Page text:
2 Replies Latest reply on Aug 11, 2010 12:02 AM by Fuxianjun

    how to explain different execution paths in the same warp ?

    Fuxianjun

      following is quoted from http://www.cmsoft.com.br/index.php?option=com_content&view=category&layout=blog&id=92&Itemid=144

      Does anyone tell me the exact reason.

      another problem is :

      i need to conbine two algorithm into one kernel. one's optimal workitem number is 100, but another's is 2, how to get the optimal workitem number of the combined kernel ?

      It may be easier to use an example. The worst thing that can happen in a kernel, concerning execution paths, is: kernel void myKernel() { if (condition) { do work } } As you can see, some kernels will be launched and do nothing at all. This is not good. As a rule of thumb, have in mind that throwing a worker is an expensive task and you want each worker to effectively work. Remember that vector sum kernel almost every OpenCL tutorial posts as an example? It is not very effective because each worker only executes one sum. Another thing to avoid is: kernel void myKernel() { if (condition) { do work } else { do something completely different } } You would prefer something like: kernel void myKernel() { if (condition) { do work } else { do something with the exact same operations and order with different data } } I don't work for AMD or NVidia in order to know implementation details and explain exactly why this is bad. What I do know is that it messes with the parallel operations that the hardware can handle.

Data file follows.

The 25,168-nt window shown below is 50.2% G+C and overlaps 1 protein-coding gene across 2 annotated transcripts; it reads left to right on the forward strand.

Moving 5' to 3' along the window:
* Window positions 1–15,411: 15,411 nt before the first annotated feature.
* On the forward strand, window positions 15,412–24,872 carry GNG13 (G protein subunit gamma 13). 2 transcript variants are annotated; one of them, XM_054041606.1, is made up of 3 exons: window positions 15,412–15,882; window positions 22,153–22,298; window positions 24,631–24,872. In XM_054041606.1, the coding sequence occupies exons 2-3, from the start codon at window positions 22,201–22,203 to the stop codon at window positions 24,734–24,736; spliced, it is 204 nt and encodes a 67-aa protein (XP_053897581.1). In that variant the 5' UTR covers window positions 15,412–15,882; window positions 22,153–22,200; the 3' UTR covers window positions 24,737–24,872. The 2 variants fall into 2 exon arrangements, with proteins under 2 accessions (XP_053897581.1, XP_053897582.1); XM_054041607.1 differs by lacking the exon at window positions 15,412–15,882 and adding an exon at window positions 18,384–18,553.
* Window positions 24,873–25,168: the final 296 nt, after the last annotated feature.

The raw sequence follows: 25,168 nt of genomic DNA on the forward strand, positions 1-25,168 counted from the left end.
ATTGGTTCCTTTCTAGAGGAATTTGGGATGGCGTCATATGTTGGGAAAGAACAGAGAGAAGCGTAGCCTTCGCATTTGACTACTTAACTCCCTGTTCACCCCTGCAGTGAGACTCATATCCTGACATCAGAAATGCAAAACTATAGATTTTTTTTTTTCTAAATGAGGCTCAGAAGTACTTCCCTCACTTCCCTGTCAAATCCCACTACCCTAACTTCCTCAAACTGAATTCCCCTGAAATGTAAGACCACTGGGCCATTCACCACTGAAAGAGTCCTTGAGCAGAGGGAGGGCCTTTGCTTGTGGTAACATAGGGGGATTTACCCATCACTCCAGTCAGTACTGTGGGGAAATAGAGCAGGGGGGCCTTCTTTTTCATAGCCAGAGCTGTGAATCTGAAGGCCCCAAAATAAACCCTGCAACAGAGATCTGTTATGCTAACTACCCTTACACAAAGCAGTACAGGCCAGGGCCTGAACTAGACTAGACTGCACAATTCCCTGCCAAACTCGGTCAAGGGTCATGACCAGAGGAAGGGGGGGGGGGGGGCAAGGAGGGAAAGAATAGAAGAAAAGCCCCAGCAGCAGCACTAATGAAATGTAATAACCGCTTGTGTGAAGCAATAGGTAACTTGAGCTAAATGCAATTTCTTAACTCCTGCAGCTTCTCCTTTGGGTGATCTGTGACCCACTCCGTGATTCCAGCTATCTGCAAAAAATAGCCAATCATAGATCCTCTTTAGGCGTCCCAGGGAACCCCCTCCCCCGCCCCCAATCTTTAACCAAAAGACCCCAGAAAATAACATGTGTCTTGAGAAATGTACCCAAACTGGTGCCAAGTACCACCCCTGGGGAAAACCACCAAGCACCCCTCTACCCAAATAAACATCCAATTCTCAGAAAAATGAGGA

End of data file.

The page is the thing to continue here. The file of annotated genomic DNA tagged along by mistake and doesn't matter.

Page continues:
• how to explain different execution paths in the same warp ?
          LeeHowes

          The reason is that the work items are not in any way independent execution paths in the hardware. What the hardware actually does is more like a sophisticated version of SSE. It executes one (VLIW) instruction over 64 lanes of SIMD in one cycle. The programming model, for historical and probably for beneficial reasons, exposes this on a per-lane basis but to some degree this has the risk of giving the wrong idea about how the hardware is working. It is not combining separate threads for efficiency, it is executing one 64-wide thread that you can program lane by lane because it's easier than writing 64-wide SSE-style gather and scatter instructions.

          I don't know if I can give you an optimal group size. I do find it hard to believe that the second kernel really has an optimum count of 2, though, based on past experience. Presumably you have more than one group of size 2, yes? Can you not combine them together in a single group? That way you can just have the first 512 for one kernel and the next 64 for the other, or something like that, rather than branching in the same wave. There are cases where that doesn't work, but usually you just need to slightly rethink the way you are trying to map to the hardware.

          If I were you I'd forget "threads", work items and work groups completely and redesign your entire algorithm in terms of wavefronts. That's how the hardware works, that's how I would program it. Don't say "how many work items do I need to achieve this" say "how many wavefronts do I need to achieve this" and design your data layouts, execution patterns and so on based on that assumption in the way that you would if you were developing for SSE.